Kootenai River Fishing Report by Linehan Outfitting 3.22.21
By angelamontana

Posted: March 24, 2021

Here is the latest fishing report for the Kootenai River from Linehan Outfitting:

This Kootenai River Montana fishing report is being brought to you by Orvis Endorsed Linehan Outfitting.  This report will be updated weekly to provide current conditions, weather, hatches, patterns, and flows to our local waters and across the state.

Flows from Libby Dam:  Current discharge from Libby Dam is 4000cfs.  Flows are expected to remain low until runoff.  During the winter months it’s possible to experience fluctuations in flows.  Call Libby Dam 406-293-3421 for daily discharge schedule.

In-flows to Lake Koocanusa: 1,900cfs

water temperature: 40 degrees

hatches:  midge, blue winged olives, March browns, early caddis, little stoneflies

patterns:  zebra midge, parachute Adams, purple haze, bugmeister, olive sparkle dun, purple chubby, bh prince, soft SJ worm, bh pheasant tail, bh rubber legged stonefly, big streamers in white, pink and olive, circus peanut, black conehead buggers

Flows remain low here on the Kootenai River, the days are getting longer and generally warmer as well.  While it’s never written in stone, discharge from Libby Dam should remain around 4000cfs through April and until runoff starts.

Expect mostly cloudy skies with chance of light precipitation throughout the week.  Conditions are currently outstanding and gray skies this week

Water temperatures are still chilly but provided warmer weather continues, hatches of early caddis, March brown and blue winged-olives will begin.  That means in spite of cold water temperatures, trout will become more active and start to feed more substantially on nymphs and dry flies.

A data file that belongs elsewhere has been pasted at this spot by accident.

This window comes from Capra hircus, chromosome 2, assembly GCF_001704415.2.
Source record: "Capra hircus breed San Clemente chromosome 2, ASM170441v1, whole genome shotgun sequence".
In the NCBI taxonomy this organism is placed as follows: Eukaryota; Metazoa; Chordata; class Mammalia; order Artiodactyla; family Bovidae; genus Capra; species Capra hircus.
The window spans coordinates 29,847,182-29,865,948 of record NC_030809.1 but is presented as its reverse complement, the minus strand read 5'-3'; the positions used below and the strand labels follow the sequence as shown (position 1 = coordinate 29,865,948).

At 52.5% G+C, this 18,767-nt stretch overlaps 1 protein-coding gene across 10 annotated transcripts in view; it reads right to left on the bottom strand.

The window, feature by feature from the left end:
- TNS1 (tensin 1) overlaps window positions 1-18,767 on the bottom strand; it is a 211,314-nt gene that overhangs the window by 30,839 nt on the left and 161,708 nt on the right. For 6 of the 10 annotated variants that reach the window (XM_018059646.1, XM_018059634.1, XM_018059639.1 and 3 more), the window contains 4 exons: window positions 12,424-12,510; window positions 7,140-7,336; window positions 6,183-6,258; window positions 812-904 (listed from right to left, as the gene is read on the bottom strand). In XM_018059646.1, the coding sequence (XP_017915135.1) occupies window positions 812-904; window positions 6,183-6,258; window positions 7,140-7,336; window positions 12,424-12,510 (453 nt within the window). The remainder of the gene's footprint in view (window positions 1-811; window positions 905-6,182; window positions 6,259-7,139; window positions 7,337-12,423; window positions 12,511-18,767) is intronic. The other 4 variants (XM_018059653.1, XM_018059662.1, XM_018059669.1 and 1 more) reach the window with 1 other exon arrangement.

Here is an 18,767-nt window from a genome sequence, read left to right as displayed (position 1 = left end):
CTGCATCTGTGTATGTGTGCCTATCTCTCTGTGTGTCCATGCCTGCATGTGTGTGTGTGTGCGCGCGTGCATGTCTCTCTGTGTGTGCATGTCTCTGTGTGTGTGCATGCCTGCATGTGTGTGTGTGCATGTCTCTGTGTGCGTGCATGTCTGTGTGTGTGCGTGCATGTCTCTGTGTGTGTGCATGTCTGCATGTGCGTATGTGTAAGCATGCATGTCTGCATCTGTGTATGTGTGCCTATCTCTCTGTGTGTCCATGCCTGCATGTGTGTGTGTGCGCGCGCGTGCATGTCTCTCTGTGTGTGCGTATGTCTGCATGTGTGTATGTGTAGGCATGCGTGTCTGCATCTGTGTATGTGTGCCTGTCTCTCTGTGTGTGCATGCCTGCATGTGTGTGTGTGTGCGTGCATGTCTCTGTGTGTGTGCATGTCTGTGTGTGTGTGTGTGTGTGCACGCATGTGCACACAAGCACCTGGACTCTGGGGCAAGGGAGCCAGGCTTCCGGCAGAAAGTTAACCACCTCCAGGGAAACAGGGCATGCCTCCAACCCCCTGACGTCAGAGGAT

Dry fly action is still minimal but bugs are starting to perk up during mid-day.  Look for early caddis here and there and blue winged olives for now.  March browns will follow soon.  If you see a rising fish, you’re in business.  Water is super clear this time of year.  Don’t expect fish to be push overs.  They will likely not be too fussy but you will need to feed them cleanly.  Make a good cast, target trout noses, and get a good drift.

For now, nymphing is still the best bet.  You don’t need a bunch of junk and with low flows you really don’t need that much weight either.  Set your indicator about 5 feet from the first fly and start with a single BB splitshot.  Concentrate on walking speed current and 4-6 feet of water.  Boulder gardens and softer currents will hold fish.  Trout are less likely to be in faster water or riffles this time of year.

Streamer action has been picking up.  As I always remind you, don’t expect big numbers. You will not hook up as often compared to nymphing, but you may hook up with a significantly bigger fish.  Keep the fly down and fish it slowly.  Make sure it stays near or at the bottom for as long as possible.  You can even dead drift a streamer this time of year with success as well.  15 foot depth charge sinking tips are best.  Full sinking lines are not really that necessary during periods of low flows.  White deceivers, circus peanuts, and purple will move fish.

All access points and boat ramps are clear.  Wading conditions are great under low flows especially below between the Kootenai Falls and Bighorn Terrace boat ramp. Nymphing in this stretch and through China Rapids section has been very productive lately.

Let’s see…the Boston Red Sox have officially started Spring Training.  It’s a new year with just a few familiar faces on the field but manager Alex Cora is excited to begin working with new talent and feels the team has enough to compete well.  Pitching is always the biggest concern but a recent strong outing by starter Eduardo Rodriquez bodes well and news that Xander Bogaerts will be healthy and ready for the opener is all good.  GO SOX!

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